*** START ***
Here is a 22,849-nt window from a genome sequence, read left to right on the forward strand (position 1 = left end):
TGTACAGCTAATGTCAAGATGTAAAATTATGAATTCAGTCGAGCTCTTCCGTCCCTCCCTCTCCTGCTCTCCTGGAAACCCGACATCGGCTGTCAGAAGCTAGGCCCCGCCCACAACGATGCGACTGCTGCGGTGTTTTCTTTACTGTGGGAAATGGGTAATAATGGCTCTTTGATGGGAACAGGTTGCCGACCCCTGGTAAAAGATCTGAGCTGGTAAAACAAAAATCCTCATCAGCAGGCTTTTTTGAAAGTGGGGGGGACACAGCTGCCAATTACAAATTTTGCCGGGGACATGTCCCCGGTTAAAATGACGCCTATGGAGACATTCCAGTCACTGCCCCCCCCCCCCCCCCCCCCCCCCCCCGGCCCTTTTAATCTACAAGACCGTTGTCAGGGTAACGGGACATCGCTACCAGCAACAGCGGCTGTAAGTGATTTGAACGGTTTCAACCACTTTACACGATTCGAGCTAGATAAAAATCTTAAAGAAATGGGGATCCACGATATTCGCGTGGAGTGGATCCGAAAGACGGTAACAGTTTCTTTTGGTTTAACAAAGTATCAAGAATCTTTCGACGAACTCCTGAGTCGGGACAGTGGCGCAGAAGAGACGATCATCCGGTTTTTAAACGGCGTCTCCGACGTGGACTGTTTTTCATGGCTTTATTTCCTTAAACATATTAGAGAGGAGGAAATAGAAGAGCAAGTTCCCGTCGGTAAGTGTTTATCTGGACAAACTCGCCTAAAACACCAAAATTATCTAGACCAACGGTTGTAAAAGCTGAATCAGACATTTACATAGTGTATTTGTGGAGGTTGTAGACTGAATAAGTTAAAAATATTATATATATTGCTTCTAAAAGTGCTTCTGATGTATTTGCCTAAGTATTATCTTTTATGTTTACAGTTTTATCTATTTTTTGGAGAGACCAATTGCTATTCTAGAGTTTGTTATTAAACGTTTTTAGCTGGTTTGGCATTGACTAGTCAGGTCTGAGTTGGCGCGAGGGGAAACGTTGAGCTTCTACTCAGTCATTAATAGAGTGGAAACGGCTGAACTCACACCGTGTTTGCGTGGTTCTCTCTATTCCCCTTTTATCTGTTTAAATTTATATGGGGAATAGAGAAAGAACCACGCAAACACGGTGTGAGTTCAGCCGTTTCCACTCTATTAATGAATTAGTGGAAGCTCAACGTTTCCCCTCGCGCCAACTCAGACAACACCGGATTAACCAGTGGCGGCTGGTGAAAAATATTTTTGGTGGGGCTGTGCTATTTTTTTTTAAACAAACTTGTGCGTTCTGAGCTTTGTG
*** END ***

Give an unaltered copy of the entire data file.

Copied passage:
Here is a 22,849-nt window from a genome sequence, read left to right on the forward strand (position 1 = left end):
TGTACAGCTAATGTCAAGATGTAAAATTATGAATTCAGTCGAGCTCTTCCGTCCCTCCCTCTCCTGCTCTCCTGGAAACCCGACATCGGCTGTCAGAAGCTAGGCCCCGCCCACAACGATGCGACTGCTGCGGTGTTTTCTTTACTGTGGGAAATGGGTAATAATGGCTCTTTGATGGGAACAGGTTGCCGACCCCTGGTAAAAGATCTGAGCTGGTAAAACAAAAATCCTCATCAGCAGGCTTTTTTGAAAGTGGGGGGGACACAGCTGCCAATTACAAATTTTGCCGGGGACATGTCCCCGGTTAAAATGACGCCTATGGAGACATTCCAGTCACTGCCCCCCCCCCCCCCCCCCCCCCCCCCCGGCCCTTTTAATCTACAAGACCGTTGTCAGGGTAACGGGACATCGCTACCAGCAACAGCGGCTGTAAGTGATTTGAACGGTTTCAACCACTTTACACGATTCGAGCTAGATAAAAATCTTAAAGAAATGGGGATCCACGATATTCGCGTGGAGTGGATCCGAAAGACGGTAACAGTTTCTTTTGGTTTAACAAAGTATCAAGAATCTTTCGACGAACTCCTGAGTCGGGACAGTGGCGCAGAAGAGACGATCATCCGGTTTTTAAACGGCGTCTCCGACGTGGACTGTTTTTCATGGCTTTATTTCCTTAAACATATTAGAGAGGAGGAAATAGAAGAGCAAGTTCCCGTCGGTAAGTGTTTATCTGGACAAACTCGCCTAAAACACCAAAATTATCTAGACCAACGGTTGTAAAAGCTGAATCAGACATTTACATAGTGTATTTGTGGAGGTTGTAGACTGAATAAGTTAAAAATATTATATATATTGCTTCTAAAAGTGCTTCTGATGTATTTGCCTAAGTATTATCTTTTATGTTTACAGTTTTATCTATTTTTTGGAGAGACCAATTGCTATTCTAGAGTTTGTTATTAAACGTTTTTAGCTGGTTTGGCATTGACTAGTCAGGTCTGAGTTGGCGCGAGGGGAAACGTTGAGCTTCTACTCAGTCATTAATAGAGTGGAAACGGCTGAACTCACACCGTGTTTGCGTGGTTCTCTCTATTCCCCTTTTATCTGTTTAAATTTATATGGGGAATAGAGAAAGAACCACGCAAACACGGTGTGAGTTCAGCCGTTTCCACTCTATTAATGAATTAGTGGAAGCTCAACGTTTCCCCTCGCGCCAACTCAGACAACACCGGATTAACCAGTGGCGGCTGGTGAAAAATATTTTTGGTGGGGCTGTGCTATTTTTTTTTAAACAAACTTGTGCGTTCTGAGCTTTGTG